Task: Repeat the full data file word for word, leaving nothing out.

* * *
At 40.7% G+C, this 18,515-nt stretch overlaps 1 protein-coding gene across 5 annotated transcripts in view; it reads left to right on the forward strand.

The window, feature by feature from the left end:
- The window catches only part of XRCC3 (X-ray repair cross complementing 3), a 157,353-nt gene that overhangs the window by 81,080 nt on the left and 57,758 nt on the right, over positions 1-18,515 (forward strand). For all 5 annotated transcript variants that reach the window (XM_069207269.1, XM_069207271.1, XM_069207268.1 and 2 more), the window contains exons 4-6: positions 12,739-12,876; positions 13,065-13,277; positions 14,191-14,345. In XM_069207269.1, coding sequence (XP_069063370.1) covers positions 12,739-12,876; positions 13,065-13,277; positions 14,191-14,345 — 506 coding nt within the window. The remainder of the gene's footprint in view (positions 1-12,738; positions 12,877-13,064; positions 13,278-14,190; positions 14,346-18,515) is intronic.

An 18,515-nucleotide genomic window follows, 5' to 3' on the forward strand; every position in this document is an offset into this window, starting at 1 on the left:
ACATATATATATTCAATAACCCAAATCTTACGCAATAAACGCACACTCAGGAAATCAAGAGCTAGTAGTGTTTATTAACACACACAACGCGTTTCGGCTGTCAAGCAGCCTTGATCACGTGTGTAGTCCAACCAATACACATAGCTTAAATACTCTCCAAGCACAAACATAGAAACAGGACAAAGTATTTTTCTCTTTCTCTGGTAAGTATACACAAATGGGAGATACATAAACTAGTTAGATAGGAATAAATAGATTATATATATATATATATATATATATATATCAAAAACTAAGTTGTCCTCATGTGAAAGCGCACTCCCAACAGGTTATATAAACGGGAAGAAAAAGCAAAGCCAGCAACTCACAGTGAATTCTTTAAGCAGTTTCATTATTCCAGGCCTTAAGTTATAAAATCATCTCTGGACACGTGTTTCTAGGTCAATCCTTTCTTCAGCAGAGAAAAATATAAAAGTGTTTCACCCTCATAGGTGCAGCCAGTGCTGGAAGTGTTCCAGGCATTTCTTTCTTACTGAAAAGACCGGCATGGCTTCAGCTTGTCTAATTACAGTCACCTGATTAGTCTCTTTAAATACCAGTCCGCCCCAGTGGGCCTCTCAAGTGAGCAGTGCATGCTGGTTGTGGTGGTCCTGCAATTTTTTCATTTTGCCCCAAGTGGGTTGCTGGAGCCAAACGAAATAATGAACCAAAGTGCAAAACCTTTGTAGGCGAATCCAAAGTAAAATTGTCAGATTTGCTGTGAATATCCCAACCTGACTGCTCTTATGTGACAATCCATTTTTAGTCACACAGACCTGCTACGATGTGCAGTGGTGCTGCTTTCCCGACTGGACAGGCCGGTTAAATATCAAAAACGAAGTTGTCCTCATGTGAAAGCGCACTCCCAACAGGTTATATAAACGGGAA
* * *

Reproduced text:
At 40.7% G+C, this 18,515-nt stretch overlaps 1 protein-coding gene across 5 annotated transcripts in view; it reads left to right on the forward strand.

The window, feature by feature from the left end:
- The window catches only part of XRCC3 (X-ray repair cross complementing 3), a 157,353-nt gene that overhangs the window by 81,080 nt on the left and 57,758 nt on the right, over positions 1-18,515 (forward strand). For all 5 annotated transcript variants that reach the window (XM_069207269.1, XM_069207271.1, XM_069207268.1 and 2 more), the window contains exons 4-6: positions 12,739-12,876; positions 13,065-13,277; positions 14,191-14,345. In XM_069207269.1, coding sequence (XP_069063370.1) covers positions 12,739-12,876; positions 13,065-13,277; positions 14,191-14,345 — 506 coding nt within the window. The remainder of the gene's footprint in view (positions 1-12,738; positions 12,877-13,064; positions 13,278-14,190; positions 14,346-18,515) is intronic.

An 18,515-nucleotide genomic window follows, 5' to 3' on the forward strand; every position in this document is an offset into this window, starting at 1 on the left:
ACATATATATATTCAATAACCCAAATCTTACGCAATAAACGCACACTCAGGAAATCAAGAGCTAGTAGTGTTTATTAACACACACAACGCGTTTCGGCTGTCAAGCAGCCTTGATCACGTGTGTAGTCCAACCAATACACATAGCTTAAATACTCTCCAAGCACAAACATAGAAACAGGACAAAGTATTTTTCTCTTTCTCTGGTAAGTATACACAAATGGGAGATACATAAACTAGTTAGATAGGAATAAATAGATTATATATATATATATATATATATATATATCAAAAACTAAGTTGTCCTCATGTGAAAGCGCACTCCCAACAGGTTATATAAACGGGAAGAAAAAGCAAAGCCAGCAACTCACAGTGAATTCTTTAAGCAGTTTCATTATTCCAGGCCTTAAGTTATAAAATCATCTCTGGACACGTGTTTCTAGGTCAATCCTTTCTTCAGCAGAGAAAAATATAAAAGTGTTTCACCCTCATAGGTGCAGCCAGTGCTGGAAGTGTTCCAGGCATTTCTTTCTTACTGAAAAGACCGGCATGGCTTCAGCTTGTCTAATTACAGTCACCTGATTAGTCTCTTTAAATACCAGTCCGCCCCAGTGGGCCTCTCAAGTGAGCAGTGCATGCTGGTTGTGGTGGTCCTGCAATTTTTTCATTTTGCCCCAAGTGGGTTGCTGGAGCCAAACGAAATAATGAACCAAAGTGCAAAACCTTTGTAGGCGAATCCAAAGTAAAATTGTCAGATTTGCTGTGAATATCCCAACCTGACTGCTCTTATGTGACAATCCATTTTTAGTCACACAGACCTGCTACGATGTGCAGTGGTGCTGCTTTCCCGACTGGACAGGCCGGTTAAATATCAAAAACGAAGTTGTCCTCATGTGAAAGCGCACTCCCAACAGGTTATATAAACGGGAA